, Volume 20, Issue 3, pp 339-343

Overcoming the blood-brain barrier to taxane delivery for neurodegenerative diseases and brain tumors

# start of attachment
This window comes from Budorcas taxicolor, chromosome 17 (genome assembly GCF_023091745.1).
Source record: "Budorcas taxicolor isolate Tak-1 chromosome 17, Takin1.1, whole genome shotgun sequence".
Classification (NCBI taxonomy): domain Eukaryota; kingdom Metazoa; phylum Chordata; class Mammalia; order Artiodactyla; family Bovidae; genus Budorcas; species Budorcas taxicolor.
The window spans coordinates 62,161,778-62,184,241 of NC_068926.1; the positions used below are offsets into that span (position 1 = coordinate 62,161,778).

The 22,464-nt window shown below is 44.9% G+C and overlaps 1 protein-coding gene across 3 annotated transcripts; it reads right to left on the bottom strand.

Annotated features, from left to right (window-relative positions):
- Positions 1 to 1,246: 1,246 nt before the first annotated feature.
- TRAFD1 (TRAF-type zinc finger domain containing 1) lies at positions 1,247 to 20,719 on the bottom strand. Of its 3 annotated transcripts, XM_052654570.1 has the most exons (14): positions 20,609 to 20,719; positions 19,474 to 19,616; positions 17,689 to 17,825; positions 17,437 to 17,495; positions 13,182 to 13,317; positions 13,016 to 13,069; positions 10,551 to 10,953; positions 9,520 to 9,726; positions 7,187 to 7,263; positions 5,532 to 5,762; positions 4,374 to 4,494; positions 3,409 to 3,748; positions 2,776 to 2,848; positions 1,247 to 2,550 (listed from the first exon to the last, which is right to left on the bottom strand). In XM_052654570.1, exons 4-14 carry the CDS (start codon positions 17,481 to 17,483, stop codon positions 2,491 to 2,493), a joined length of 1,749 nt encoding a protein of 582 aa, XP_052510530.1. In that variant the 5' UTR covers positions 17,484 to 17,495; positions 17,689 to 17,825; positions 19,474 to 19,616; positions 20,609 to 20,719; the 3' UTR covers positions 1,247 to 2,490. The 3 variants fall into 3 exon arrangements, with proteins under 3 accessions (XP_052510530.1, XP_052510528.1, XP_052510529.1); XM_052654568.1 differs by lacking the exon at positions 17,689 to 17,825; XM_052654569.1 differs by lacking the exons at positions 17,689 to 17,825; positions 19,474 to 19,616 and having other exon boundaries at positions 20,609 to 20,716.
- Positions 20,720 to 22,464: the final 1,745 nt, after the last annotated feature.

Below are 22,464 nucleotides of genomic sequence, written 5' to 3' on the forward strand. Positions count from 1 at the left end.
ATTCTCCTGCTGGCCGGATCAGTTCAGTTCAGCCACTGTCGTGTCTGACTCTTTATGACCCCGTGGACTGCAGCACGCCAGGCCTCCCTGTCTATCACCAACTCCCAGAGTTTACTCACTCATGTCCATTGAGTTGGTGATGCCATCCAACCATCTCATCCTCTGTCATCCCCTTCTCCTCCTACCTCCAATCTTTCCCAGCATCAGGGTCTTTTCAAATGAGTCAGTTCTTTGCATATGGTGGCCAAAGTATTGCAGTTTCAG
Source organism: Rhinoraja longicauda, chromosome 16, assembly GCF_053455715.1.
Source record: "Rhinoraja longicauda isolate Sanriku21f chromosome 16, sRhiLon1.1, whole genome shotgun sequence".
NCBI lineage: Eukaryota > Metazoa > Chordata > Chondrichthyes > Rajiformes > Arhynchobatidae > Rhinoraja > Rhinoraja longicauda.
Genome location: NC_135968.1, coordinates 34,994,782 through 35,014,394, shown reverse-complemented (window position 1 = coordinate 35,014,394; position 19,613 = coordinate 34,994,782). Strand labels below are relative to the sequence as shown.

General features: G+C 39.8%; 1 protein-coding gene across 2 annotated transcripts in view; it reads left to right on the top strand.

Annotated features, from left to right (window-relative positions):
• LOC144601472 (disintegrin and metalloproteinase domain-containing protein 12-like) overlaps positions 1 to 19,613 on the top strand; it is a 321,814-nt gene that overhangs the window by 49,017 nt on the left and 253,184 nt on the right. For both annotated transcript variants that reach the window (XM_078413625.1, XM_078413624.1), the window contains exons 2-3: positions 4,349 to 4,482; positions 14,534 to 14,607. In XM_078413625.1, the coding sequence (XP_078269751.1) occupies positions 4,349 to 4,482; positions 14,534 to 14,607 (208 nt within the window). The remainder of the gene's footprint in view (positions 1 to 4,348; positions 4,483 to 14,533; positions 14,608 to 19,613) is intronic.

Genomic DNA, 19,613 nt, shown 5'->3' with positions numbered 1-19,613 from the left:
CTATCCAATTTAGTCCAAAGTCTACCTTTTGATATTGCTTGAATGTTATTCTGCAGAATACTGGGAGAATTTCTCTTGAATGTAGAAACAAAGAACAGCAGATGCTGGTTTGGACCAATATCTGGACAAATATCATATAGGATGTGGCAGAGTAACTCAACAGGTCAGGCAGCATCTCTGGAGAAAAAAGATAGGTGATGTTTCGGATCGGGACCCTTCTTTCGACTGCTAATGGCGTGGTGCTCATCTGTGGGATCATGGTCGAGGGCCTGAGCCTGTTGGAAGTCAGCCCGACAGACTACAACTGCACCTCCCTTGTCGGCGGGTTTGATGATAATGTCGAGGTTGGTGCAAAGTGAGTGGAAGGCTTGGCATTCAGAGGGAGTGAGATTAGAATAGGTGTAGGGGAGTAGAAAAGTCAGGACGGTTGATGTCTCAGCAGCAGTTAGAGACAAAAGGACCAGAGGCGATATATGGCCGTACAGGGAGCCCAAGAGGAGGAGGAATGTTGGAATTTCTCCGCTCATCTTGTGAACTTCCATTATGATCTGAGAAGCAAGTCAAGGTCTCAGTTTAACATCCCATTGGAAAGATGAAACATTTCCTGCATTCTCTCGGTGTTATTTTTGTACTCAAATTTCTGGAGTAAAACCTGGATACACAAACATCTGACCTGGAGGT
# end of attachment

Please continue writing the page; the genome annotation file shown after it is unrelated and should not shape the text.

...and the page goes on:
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The blood-brain barrier (BBB) effectively prevents microtubule (MT)-stabilizing drugs from readily entering the central nervous system (CNS). A major limiting factor for microtubule-stabilizing drug permeation across the BBB is the active efflux back into the circulation by the overexpression of the multidrug-resistant gene product 1 (MDR1) or P-glycoprotein (P-gp). This study has focused on strategies to overcome P-gp-mediated efflux of Taxol analogs, MT-stabilizing agents that could be used to treat brain tumors and, potentially, neurodegenerative diseases such as Alzheimer’s disease. However, taxol is a strong P-gp substrate that limits its distribution across the BBB and therapeutic potential in the CNS. We have found that addition of a succinate group to the C-10 position of paclitaxel (Taxol) results in an agent, Tx-67, with reduced interactions with P-gp and enhanced permeation across the BBB in both in vitro and in situ models. Our studies demonstrate the feasibility of making small chemical modifications to Taxol to generate analogs with reduced affinity for the P-gp but retention of MT-stabilizing properties, i.e., a taxane that may reach and treat therapeutic targets in the CNS.